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Thursday, Mar. 21, 2002

The recent stream of revelations of sexual abuse committed by Catholic priests has brought a rare focus to bear on statutes of limitations, which usually occupy a little-noted corner of the criminal law. (Statutes of limitations define the time periods within which criminal or charges or civil claims must be brought.)

For decades, the Catholic Church has apparently handled cases of abuse by paying the victims (in exchange for a waiver of civil claims), insisting on gag orders, relocating the abusive priests - and taking a pass on notifying the police. The effect of these strategies has been to ensure that, in some instances, statutes of limitations for criminal charges have elapsed when the abuse is finally revealed.

But the right of child abusers to wait out the statute of limitations, and leave their emotionally damaged victims with no criminal recourse, may be about to disappear. Already, the Pennsylvania legislature is considering extending its statute of limitations for child abuse; legislators in other states will likely follow suit. While statutes of limitation in the criminal law generally make good sense, in cases of child abuse the justifications are significantly weaker.

A Spate of Clergy Abuse Cases With Time-Barred Criminal Charges

Father Geoghan of Boston was convicted of abusing a young parishioner in 1991. But the trial court also dismissed two counts of rape that had been brought against him, based on alleged acts dating from the mid-1980s, on statute of limitations grounds. A number of other cases against him may also be held to be time-barred.

Similar stories have emerged all over the country. In Connecticut, the archdiocese recently reported that it had settled 28 cases from the early 1990s involving six priests. But the district attorney's office said it had no intention of asking the Church for its files: the statute of limitations had already run. Similar cases have been reported from California to Florida.

In many of these cases, the victims had already settled civil suits with the church for millions of dollars. These settlements invariably involved confidentiality orders that impeded, if not outright prevented, prosecutors from learning about the crimes. Add to this the fact that the Church has frequently dealt with abusive priests by transferring them to different parishes without involving police and prosecutors, and it becomes clear why criminal charges were not brought.

The Purposes of Statutes of Limitation

Statutes of limitation prevent prosecutors from bringing cases that are "too old." But how old is too old? The answer varies wildly from crime to crime and state to state. In New Jersey, for example, there is no statute of limitations in child abuse cases; in contrast, in most states, these cases must be brought within five to ten years.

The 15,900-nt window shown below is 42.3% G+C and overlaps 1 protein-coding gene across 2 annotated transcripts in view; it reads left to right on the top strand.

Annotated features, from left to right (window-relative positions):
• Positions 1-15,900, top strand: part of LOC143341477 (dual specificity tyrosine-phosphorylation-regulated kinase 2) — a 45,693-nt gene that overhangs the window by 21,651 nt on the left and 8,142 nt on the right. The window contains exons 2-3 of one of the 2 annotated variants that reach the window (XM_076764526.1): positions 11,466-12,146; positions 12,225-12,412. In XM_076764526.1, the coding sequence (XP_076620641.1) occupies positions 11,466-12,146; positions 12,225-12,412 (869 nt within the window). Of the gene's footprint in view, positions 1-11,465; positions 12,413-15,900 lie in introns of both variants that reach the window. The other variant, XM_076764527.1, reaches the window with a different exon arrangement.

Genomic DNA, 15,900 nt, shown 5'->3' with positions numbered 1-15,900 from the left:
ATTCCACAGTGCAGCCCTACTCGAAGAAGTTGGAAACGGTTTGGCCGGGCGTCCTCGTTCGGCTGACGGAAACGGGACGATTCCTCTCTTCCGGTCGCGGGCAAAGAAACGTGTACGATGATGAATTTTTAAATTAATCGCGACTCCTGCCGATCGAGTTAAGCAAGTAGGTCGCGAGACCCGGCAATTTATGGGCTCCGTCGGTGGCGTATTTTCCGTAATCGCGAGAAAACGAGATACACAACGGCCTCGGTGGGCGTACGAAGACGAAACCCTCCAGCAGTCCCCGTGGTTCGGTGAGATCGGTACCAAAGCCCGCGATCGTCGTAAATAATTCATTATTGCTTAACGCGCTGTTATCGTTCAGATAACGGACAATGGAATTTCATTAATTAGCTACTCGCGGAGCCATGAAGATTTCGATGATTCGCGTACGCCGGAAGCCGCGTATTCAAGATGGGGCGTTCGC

Statutes of limitations are intended to balance the public's need to prosecute with the defendant's need for peace of mind. Just as the legislature puts a limit on how long you can go to prison for committing a crime, it also puts a limit on how long you have to worry about whether you will be prosecuted.

The statutes also ensure that prosecutorial resources are well used. Prosecutions are not like wine: they generally get worse, not better, with age. When a prosecutor first learns of a crime is when she is in the best position to investigate and decide whether to prosecute. That is the moment when memories are freshest and evidence most accessible. If the case isn't worth prosecuting right away, it usually isn't worth prosecuting at all.

Finally, statutes of limitation protect a defendant's ability to defend himself. The prosecutor doesn't have to reveal that she's conducting an investigation in the first place; without a period of limitations, she could complete her investigation, wait until favorable evidence for the defendant -such as, for example, the testimony of his elderly, ill employer or co-worker - has faded or disappeared, and then proceed.

What Triggers the Statute of Limitation's Running, and What Stops It

Statutes of limitation generally start running from the time a crime is discovered, and they generally stop running when the government says it is ready to go to trial. (Being ready for trial is often signaled by securing an indictment.) Criminals do not get the benefit of covering their tracks: if they commit a crime in secret, the statute only starts running from when the crime was or could have been discovered.

So, for example, if a thief steals Winged Victory from the foyer of the Louvre, and replaces it with a convincing styrofoam reproduction, the statute would not start running until a loutish tourist leaned on the statute to have his picture taken, knocking it over and thereby revealing the crime.